The Shape of Data: Distributions: Crash Course Statistics #7

When collecting data to make observations about the world it usually just isn’t possible to collect ALL THE DATA. So instead of asking every single person about student loan debt for instance we take a sample of the population, and then use the shape of our samples to make inferences about the true underlying distribution our data. It turns out we can learn a lot about how something occurs, even if we don’t know the underlying process that causes it. Today, we’ll also introduce the normal (or bell) curve and talk about how we can learn some really useful things from a sample’s shape – like if an exam was particularly difficult, how often old faithful erupts, or if there are two types of runners that participate in marathons!

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Defusing the Population Bomb

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Is overpopulation real? Is Earth filling up with too many humans? How many people can Earth hold, anyway? As our species approaches 8 billion, human overpopulation is a major concern for many people. How can we reduce poverty and our impact on the environment? Do we need a forced one-child policy or something? Maybe not, because when we look at the science and history, populations seem to control themselves. This week we look at all these questions and more.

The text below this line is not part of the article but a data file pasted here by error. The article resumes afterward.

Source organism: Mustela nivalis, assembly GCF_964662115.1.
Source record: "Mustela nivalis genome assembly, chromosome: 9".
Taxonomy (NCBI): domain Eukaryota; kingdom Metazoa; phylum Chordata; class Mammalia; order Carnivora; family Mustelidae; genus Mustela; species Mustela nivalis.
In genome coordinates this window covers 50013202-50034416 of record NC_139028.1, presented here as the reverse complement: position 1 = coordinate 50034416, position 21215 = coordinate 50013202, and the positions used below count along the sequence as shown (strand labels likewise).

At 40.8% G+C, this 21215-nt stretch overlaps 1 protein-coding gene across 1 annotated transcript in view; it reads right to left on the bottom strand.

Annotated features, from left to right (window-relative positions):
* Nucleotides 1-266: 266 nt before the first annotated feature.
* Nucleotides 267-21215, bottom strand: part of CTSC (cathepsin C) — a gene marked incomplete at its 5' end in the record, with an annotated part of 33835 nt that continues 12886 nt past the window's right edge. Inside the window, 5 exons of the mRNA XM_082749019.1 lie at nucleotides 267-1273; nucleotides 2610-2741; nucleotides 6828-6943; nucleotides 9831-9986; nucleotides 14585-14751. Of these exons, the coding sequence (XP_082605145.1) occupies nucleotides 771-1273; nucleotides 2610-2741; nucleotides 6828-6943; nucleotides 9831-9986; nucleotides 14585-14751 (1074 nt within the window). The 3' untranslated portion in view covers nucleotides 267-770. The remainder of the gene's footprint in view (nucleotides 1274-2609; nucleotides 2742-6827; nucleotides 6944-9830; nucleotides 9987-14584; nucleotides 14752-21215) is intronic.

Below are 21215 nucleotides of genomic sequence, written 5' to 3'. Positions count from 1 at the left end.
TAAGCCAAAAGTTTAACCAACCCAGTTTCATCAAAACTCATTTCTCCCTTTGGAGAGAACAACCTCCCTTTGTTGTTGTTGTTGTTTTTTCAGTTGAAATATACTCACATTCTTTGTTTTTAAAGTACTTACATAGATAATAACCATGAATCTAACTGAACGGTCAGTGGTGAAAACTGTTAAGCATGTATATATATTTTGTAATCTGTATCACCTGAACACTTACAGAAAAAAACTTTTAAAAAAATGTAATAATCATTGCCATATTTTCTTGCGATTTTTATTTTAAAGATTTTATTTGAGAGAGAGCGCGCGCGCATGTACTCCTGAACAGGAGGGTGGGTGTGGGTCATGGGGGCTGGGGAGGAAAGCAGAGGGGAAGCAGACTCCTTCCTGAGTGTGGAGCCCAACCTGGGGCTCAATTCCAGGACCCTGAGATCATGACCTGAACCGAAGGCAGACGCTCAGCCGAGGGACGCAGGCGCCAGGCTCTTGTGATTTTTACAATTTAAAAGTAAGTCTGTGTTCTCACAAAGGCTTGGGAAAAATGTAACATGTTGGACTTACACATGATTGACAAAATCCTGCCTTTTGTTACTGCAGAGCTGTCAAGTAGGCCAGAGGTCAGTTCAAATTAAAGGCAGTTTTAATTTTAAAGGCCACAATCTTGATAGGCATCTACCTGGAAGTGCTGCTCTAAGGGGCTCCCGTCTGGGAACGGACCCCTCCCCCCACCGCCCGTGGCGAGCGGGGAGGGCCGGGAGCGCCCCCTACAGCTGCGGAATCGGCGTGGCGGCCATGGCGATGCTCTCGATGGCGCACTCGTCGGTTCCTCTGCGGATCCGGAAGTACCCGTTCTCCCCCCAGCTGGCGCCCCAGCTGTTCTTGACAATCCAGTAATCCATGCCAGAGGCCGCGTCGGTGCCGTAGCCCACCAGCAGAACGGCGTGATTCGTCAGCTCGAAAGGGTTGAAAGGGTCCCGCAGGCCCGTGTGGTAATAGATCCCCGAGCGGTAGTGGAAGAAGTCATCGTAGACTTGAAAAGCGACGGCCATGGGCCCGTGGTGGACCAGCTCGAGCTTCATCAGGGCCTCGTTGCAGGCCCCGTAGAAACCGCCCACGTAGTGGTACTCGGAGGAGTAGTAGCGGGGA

READ MORE:

https://ourworldindata.org

https://www.sciencemag.org/site/special/population/

http://science.sciencemag.org/content/346/6206/234

https://www.scientificamerican.com/article/are-malthus-predicted-1798-food-shortages/

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It’s Okay To Be Smart is hosted by Joe Hanson, Ph.D.
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